Journal or Book Title
Geophysical Research Letters
Nonlinear turbidity‐discharge relationships are explored in the context of sediment sourcing and event‐driven hysteresis using long‐term (≥12‐year) turbidity observations from the tidal freshwater and saline estuary of the Hudson River. At four locations spanning 175 km, turbidity generally increased with discharge but did not follow a constant log‐log dependence, in part due to event‐driven adjustments in sediment availability. Following major sediment inputs from extreme precipitation and discharge events in 2011, turbidity in the tidal river increased by 20–50% for a given discharge. The coherent shifts in the turbidity‐discharge relationship along the tidal river over the subsequent 2 years suggest that the 2011 events increased sediment availability for resuspension. In the saline estuary, changes in the sediment‐discharge relationship were less apparent after the high discharge events, indicating that greater background turbidity due to internal sources make event‐driven inputs less important in the saline estuary at interannual time scales.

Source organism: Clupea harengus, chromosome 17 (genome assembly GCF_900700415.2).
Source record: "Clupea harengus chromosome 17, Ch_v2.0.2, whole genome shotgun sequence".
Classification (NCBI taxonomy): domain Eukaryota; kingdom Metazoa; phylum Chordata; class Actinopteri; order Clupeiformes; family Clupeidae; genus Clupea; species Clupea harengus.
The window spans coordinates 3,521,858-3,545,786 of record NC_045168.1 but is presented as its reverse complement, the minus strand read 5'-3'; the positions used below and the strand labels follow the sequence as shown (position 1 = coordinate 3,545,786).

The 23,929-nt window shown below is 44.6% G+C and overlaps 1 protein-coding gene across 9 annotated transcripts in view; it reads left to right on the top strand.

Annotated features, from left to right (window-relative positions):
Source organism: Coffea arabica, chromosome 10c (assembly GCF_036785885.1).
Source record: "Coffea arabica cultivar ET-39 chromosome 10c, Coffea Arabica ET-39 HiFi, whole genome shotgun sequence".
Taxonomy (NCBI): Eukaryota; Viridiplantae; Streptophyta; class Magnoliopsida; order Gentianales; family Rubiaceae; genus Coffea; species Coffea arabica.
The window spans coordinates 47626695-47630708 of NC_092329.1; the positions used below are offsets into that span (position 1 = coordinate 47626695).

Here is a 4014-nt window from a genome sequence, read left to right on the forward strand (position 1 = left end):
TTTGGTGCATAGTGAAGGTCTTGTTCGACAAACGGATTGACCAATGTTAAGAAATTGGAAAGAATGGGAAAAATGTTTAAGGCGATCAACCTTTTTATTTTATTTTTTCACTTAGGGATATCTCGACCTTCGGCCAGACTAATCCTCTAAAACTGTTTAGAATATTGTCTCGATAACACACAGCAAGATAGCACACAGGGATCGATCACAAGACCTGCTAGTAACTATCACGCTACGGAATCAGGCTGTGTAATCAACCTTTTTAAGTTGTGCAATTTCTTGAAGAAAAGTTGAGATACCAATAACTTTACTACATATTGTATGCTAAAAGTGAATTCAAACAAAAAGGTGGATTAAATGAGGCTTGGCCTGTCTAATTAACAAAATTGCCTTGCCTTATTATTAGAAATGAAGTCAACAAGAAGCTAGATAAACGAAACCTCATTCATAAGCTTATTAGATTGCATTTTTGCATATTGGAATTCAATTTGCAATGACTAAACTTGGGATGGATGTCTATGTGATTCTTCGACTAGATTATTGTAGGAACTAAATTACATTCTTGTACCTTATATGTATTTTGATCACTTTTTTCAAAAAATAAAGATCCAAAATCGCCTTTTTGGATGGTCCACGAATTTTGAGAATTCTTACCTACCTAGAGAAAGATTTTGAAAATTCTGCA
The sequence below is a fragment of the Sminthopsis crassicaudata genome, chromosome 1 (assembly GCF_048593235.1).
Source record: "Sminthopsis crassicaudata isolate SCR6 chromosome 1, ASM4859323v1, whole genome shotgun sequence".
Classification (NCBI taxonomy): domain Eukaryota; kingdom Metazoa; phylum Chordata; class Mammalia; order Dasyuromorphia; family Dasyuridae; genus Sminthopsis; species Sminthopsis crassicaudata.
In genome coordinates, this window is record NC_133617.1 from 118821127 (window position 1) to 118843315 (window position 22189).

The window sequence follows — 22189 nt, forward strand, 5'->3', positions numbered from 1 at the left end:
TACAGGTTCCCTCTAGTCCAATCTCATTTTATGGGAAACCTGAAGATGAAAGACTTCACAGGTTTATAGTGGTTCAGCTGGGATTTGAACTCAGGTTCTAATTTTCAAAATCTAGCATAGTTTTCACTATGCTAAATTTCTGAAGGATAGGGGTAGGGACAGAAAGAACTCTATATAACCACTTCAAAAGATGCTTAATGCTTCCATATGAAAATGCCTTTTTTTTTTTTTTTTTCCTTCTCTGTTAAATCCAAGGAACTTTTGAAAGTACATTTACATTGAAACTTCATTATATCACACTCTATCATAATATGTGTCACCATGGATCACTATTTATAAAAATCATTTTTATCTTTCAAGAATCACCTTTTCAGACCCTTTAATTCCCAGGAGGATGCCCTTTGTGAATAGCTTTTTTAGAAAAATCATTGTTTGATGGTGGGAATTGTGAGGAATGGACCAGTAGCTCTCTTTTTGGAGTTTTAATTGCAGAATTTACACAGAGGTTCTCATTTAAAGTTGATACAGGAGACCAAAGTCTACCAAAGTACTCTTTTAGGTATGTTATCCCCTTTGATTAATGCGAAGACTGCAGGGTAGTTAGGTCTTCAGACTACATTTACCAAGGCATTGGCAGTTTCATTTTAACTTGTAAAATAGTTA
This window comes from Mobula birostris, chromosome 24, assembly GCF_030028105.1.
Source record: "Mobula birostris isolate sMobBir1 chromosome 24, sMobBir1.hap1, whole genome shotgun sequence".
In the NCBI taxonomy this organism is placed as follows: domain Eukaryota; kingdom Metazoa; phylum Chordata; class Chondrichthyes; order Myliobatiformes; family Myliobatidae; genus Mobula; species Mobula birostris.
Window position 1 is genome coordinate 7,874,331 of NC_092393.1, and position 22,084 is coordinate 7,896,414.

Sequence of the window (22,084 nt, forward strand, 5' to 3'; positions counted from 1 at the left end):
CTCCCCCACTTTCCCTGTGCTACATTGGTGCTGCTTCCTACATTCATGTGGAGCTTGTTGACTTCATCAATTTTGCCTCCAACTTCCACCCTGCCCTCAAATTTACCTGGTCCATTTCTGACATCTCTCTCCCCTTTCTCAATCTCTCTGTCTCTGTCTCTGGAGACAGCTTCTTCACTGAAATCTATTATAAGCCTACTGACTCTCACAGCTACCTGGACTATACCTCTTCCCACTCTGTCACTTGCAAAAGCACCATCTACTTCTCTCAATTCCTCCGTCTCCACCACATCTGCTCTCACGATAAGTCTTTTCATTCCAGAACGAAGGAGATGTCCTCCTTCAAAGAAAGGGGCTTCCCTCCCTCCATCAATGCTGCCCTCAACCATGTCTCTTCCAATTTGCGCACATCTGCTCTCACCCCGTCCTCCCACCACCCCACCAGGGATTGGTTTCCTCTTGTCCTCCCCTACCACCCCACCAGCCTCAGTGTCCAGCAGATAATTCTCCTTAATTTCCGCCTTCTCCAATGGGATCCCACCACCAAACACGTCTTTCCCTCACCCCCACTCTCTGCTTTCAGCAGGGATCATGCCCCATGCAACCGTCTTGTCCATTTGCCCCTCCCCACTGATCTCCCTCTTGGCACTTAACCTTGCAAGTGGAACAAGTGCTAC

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Ralston, David K.; Yellen, Brian; Woodruff, Jonathan D.; and Fernald, Sarah, "Turbidity Hysteresis in an Estuary and Tidal River Following an Extreme Discharge Event" (2020). Geophysical Research Letters. 13.